Originally appeared in AOPA Pilot magazine.
Strapped in a fiberglass glider, the pressure demand oxygen system is forcing air into our lungs. We are climbing on the lee side of the snow-capped Sierra Nevada at the end of a 200-foot tow rope and a question comes to my mind as we're heading for rotor, an area of massive turbulence: When do I release?
Normally, this isn't a difficult question. There are three rules at Minden, Nevada, the current Mecca of mountain wave soaring. You should yank the release knob if either the towplane or the glider rolls inverted; the tow pilot and the glider pilot get so mishmashed in the horizontal tornado that they end up looking at each other; or when you connect with glass-smooth mountain wave — what Minden is famous for.
On a mid-April morning, as the melting snow is trickling down the peaks and the ski resorts are closing, we're flying a Grob 103, a type of glider I have a lot of faith in from many hours of flying one above the mountains in Utah. Andrew McFall, Soar Minden's operations manager, sits in the rear seat. He is a veteran of some 25,000 glider flights and he has that construction-worker tan from spending much of his life under a plastic canopy. Most of the time the rotor here is benign, but it has been known to generate forces of plus or minus 15 Gs. "There are probably three days a year that it will knock your teeth out," McFall says. "You have to attack rotor with a certain amount of fear." He ought to know. He's been rolled over twice in the towplane but never in a glider. Tow pilots try to tow above and perpendicular to the rotor so that the glider pitches instead of rolls. Sometimes you can see the air churning where rotor usually resides at the mountain-peak level, but it also likes to move around. It acts as a gateway to the big lift. The location of the rotor is established on the first flight of the day, or what McFall calls the test flight. Last year two days were deemed too wild to fly, even for Minden.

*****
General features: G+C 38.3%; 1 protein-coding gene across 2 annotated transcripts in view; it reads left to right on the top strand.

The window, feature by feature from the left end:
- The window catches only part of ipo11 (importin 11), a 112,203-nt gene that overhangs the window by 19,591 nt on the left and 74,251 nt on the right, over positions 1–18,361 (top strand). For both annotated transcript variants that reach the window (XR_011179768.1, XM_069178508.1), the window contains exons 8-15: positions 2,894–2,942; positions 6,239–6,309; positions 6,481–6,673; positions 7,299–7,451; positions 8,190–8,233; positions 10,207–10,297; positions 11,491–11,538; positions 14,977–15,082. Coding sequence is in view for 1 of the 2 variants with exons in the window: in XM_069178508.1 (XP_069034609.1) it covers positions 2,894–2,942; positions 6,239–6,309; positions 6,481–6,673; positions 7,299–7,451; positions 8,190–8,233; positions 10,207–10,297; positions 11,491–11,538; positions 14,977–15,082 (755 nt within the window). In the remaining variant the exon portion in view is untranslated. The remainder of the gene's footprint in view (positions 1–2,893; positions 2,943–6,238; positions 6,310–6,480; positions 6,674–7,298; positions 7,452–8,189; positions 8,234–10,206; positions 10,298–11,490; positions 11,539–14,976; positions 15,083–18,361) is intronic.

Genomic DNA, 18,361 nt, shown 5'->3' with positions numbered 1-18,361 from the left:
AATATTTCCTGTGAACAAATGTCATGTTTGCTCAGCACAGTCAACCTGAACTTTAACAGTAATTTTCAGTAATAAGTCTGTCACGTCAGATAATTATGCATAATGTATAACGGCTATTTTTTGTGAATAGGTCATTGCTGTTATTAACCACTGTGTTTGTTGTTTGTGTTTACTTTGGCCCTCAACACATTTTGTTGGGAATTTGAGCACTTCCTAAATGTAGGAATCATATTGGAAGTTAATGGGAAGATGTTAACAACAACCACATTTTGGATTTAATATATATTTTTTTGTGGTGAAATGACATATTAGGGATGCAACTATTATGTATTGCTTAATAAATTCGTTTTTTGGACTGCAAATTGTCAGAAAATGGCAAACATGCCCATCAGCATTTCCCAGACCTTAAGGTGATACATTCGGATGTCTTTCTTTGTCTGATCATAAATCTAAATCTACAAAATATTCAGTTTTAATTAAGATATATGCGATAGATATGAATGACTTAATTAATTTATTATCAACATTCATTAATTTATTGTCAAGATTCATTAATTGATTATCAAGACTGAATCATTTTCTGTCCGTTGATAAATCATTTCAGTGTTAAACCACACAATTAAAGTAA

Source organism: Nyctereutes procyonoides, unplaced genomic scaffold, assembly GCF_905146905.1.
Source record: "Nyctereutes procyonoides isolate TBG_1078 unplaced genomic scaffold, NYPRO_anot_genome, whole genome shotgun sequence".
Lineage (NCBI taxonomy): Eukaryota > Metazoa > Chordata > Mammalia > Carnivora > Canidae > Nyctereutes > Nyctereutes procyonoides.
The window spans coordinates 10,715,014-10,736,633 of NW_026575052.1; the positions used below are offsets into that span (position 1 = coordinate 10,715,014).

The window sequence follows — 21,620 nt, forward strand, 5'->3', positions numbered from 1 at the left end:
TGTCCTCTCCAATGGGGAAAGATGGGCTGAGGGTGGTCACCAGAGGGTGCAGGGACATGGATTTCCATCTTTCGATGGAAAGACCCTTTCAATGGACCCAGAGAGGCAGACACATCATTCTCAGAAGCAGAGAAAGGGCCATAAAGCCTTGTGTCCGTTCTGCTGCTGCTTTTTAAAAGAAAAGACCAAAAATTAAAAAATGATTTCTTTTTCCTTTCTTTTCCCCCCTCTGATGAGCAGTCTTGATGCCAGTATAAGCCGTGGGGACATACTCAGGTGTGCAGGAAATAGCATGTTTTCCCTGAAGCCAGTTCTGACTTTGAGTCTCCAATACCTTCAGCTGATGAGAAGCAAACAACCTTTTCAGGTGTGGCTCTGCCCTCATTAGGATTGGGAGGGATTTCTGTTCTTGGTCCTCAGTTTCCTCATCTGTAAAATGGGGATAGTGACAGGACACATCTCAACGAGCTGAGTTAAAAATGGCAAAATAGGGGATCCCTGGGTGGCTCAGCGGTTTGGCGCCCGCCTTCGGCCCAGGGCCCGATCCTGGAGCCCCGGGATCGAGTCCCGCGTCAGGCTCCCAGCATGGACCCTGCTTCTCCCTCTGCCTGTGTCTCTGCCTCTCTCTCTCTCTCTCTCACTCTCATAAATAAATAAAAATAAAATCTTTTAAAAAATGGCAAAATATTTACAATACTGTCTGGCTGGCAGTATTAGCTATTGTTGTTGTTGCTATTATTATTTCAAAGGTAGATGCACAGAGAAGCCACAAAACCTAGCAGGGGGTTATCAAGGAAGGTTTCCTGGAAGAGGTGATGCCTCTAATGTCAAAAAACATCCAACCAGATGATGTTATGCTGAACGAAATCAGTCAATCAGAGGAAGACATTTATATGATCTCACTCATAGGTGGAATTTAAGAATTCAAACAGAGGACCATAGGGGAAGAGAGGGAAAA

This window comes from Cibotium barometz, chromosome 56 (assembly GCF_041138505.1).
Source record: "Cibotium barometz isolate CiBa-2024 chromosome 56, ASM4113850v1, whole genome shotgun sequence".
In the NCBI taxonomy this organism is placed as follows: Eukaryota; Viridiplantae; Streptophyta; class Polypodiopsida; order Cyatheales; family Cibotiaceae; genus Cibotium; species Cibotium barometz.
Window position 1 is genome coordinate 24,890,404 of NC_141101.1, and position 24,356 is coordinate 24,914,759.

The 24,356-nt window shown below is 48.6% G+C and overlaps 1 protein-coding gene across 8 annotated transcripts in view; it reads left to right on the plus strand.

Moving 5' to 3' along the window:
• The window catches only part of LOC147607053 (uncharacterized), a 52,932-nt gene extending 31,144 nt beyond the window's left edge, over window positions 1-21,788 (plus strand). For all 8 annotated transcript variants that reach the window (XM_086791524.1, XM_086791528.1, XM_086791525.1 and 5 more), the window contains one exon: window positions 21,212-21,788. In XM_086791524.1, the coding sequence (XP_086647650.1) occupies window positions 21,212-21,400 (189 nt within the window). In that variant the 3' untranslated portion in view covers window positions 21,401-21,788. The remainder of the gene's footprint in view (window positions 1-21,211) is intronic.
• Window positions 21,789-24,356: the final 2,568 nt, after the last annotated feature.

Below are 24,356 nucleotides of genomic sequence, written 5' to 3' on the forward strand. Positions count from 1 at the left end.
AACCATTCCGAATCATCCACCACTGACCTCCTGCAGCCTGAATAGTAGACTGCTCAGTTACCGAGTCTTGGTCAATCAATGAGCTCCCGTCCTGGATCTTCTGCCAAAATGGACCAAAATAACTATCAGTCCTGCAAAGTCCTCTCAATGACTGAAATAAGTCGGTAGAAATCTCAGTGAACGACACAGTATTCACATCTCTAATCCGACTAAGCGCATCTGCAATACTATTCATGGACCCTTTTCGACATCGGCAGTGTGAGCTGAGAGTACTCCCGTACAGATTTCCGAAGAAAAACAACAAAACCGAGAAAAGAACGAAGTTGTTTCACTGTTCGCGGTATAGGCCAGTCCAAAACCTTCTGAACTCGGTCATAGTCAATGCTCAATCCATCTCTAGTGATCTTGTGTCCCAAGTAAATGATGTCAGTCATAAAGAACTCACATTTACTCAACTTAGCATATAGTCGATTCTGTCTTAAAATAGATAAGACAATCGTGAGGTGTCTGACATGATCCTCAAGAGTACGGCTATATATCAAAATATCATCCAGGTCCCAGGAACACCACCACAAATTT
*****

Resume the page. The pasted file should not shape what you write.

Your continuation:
As we near the rotor zone, McFall tells me to forget about maintaining precise formation and concentrate on keeping the towplane in sight. A key is to keep slack out of the towline. If things go awry, loops can form and work their way back, threatening to squeeze the life out of the glider like a boa constrictor. My left hand is on the dive brake lever to slow the slippery craft and carefully take out the slack if things get interesting. Surprisingly, we only get knocked around slightly, not like having your shins battered by the bottom of the instrument panel as your feet fly off the rudder pedals in rough air. When we connect with the wave, it's unmistakable and so perfectly smooth. There's no feeling, no sudden rush in airspeed, just the instruments indicating a climb. No question. It's time to release.
We head toward Heavenly Valley Ski Resort and climb through a hole in the clouds, trying to remain within the lift band. When low in wave you have to circle or make turns back and forth to stay above a reference point on the ground until you get high enough and the winds aloft equalize your forward speed. Climbing at 400 to 500 fpm — weak for wave — we quickly make our way through 12,000 feet when McFall notices something peculiar. The clouds are closing — our hole, our escape hatch, is disappearing. I open the dive brakes, point the nose down, and descend at the optimum rate. We shoot back through it just as it closes.
McFall's concern is well founded. He had been caught above the gray abyss before when he was with a student. (Gliders normally don't pack blind-flying equipment.) They used the standard time-tested procedure to get down: Call air traffic control, trim for 50 knots, put the glide in a 10-degree bank, hold on to the shoulder straps, and stay off the controls. Since the controllers were able to get a radar paint, they gave McFall updates on his position so he would know where he was when they broke out. It worked perfectly. McFall is careful not to let this happen to us, though.
I have come to Minden to learn about these powerful forces that can bring down even the largest of airliners, hoping the wave will carry me up to 20,000 or 30,000 feet. For centuries mountain waves were shrouded in mystery as people gazed toward the heavens at eerie lenticular clouds that remained stationary above the peaks, unlike other clouds that made smooth tracks across the sky. Gliders were the first to fully explore this phenomenon in a scientific way. They say that when you get high enough over the Carson Valley you can see the Pacific Ocean glistening in the distance some 200 miles away. It becomes all the more alluring.